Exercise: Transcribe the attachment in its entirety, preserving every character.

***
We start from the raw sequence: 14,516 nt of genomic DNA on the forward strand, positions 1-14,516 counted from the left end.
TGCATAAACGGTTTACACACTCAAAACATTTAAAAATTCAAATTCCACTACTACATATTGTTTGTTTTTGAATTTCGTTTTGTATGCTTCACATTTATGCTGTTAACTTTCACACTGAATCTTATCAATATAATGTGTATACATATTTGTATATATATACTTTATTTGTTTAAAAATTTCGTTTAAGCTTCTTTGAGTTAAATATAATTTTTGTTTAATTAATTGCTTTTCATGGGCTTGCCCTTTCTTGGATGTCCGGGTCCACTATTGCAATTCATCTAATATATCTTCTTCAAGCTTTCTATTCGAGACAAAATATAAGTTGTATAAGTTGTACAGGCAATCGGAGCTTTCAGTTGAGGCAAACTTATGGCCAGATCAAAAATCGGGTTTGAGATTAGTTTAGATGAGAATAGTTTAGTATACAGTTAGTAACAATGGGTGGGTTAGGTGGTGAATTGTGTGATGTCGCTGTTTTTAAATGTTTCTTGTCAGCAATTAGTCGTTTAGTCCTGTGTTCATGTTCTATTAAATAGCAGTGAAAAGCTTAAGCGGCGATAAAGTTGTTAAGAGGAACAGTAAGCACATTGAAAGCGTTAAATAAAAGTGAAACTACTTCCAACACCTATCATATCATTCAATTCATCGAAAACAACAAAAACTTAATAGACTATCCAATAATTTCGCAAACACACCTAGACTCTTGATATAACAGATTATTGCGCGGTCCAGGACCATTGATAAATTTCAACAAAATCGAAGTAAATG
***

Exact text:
We start from the raw sequence: 14,516 nt of genomic DNA on the forward strand, positions 1-14,516 counted from the left end.
TGCATAAACGGTTTACACACTCAAAACATTTAAAAATTCAAATTCCACTACTACATATTGTTTGTTTTTGAATTTCGTTTTGTATGCTTCACATTTATGCTGTTAACTTTCACACTGAATCTTATCAATATAATGTGTATACATATTTGTATATATATACTTTATTTGTTTAAAAATTTCGTTTAAGCTTCTTTGAGTTAAATATAATTTTTGTTTAATTAATTGCTTTTCATGGGCTTGCCCTTTCTTGGATGTCCGGGTCCACTATTGCAATTCATCTAATATATCTTCTTCAAGCTTTCTATTCGAGACAAAATATAAGTTGTATAAGTTGTACAGGCAATCGGAGCTTTCAGTTGAGGCAAACTTATGGCCAGATCAAAAATCGGGTTTGAGATTAGTTTAGATGAGAATAGTTTAGTATACAGTTAGTAACAATGGGTGGGTTAGGTGGTGAATTGTGTGATGTCGCTGTTTTTAAATGTTTCTTGTCAGCAATTAGTCGTTTAGTCCTGTGTTCATGTTCTATTAAATAGCAGTGAAAAGCTTAAGCGGCGATAAAGTTGTTAAGAGGAACAGTAAGCACATTGAAAGCGTTAAATAAAAGTGAAACTACTTCCAACACCTATCATATCATTCAATTCATCGAAAACAACAAAAACTTAATAGACTATCCAATAATTTCGCAAACACACCTAGACTCTTGATATAACAGATTATTGCGCGGTCCAGGACCATTGATAAATTTCAACAAAATCGAAGTAAATG